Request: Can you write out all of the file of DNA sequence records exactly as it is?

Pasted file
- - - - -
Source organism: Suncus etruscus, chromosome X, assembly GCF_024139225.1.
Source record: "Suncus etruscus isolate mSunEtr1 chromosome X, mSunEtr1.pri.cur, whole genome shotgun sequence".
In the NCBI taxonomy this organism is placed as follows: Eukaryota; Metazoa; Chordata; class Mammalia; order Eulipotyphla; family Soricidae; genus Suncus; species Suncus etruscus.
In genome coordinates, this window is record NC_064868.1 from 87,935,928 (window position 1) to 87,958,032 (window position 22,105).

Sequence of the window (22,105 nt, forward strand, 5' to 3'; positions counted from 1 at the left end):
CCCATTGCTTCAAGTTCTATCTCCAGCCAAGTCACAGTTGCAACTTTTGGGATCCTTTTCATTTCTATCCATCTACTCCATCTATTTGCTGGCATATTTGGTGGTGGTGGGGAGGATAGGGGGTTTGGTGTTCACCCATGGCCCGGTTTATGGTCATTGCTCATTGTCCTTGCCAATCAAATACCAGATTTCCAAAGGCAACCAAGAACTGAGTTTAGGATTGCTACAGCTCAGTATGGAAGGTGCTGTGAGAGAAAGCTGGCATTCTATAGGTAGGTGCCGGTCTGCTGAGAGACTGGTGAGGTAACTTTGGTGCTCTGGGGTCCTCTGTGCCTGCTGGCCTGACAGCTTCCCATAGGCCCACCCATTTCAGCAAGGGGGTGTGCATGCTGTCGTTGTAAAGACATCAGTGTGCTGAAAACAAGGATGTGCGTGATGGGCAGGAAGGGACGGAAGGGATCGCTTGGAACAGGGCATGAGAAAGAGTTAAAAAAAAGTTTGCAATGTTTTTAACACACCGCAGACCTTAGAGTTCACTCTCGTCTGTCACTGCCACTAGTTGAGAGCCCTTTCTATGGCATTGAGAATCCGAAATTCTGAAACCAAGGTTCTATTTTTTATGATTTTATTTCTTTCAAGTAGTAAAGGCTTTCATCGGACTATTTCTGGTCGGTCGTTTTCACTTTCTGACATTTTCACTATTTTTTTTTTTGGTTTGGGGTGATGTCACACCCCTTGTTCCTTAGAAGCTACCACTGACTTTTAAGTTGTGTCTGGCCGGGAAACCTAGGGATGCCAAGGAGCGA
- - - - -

Source organism: Suncus etruscus, chromosome X, assembly GCF_024139225.1.
Source record: "Suncus etruscus isolate mSunEtr1 chromosome X, mSunEtr1.pri.cur, whole genome shotgun sequence".
In the NCBI taxonomy this organism is placed as follows: Eukaryota; Metazoa; Chordata; class Mammalia; order Eulipotyphla; family Soricidae; genus Suncus; species Suncus etruscus.
In genome coordinates, this window is record NC_064868.1 from 87,935,928 (window position 1) to 87,958,032 (window position 22,105).

Sequence of the window (22,105 nt, forward strand, 5' to 3'; positions counted from 1 at the left end):
CCCATTGCTTCAAGTTCTATCTCCAGCCAAGTCACAGTTGCAACTTTTGGGATCCTTTTCATTTCTATCCATCTACTCCATCTATTTGCTGGCATATTTGGTGGTGGTGGGGAGGATAGGGGGTTTGGTGTTCACCCATGGCCCGGTTTATGGTCATTGCTCATTGTCCTTGCCAATCAAATACCAGATTTCCAAAGGCAACCAAGAACTGAGTTTAGGATTGCTACAGCTCAGTATGGAAGGTGCTGTGAGAGAAAGCTGGCATTCTATAGGTAGGTGCCGGTCTGCTGAGAGACTGGTGAGGTAACTTTGGTGCTCTGGGGTCCTCTGTGCCTGCTGGCCTGACAGCTTCCCATAGGCCCACCCATTTCAGCAAGGGGGTGTGCATGCTGTCGTTGTAAAGACATCAGTGTGCTGAAAACAAGGATGTGCGTGATGGGCAGGAAGGGACGGAAGGGATCGCTTGGAACAGGGCATGAGAAAGAGTTAAAAAAAAGTTTGCAATGTTTTTAACACACCGCAGACCTTAGAGTTCACTCTCGTCTGTCACTGCCACTAGTTGAGAGCCCTTTCTATGGCATTGAGAATCCGAAATTCTGAAACCAAGGTTCTATTTTTTATGATTTTATTTCTTTCAAGTAGTAAAGGCTTTCATCGGACTATTTCTGGTCGGTCGTTTTCACTTTCTGACATTTTCACTATTTTTTTTTTTGGTTTGGGGTGATGTCACACCCCTTGTTCCTTAGAAGCTACCACTGACTTTTAAGTTGTGTCTGGCCGGGAAACCTAGGGATGCCAAGGAGCGA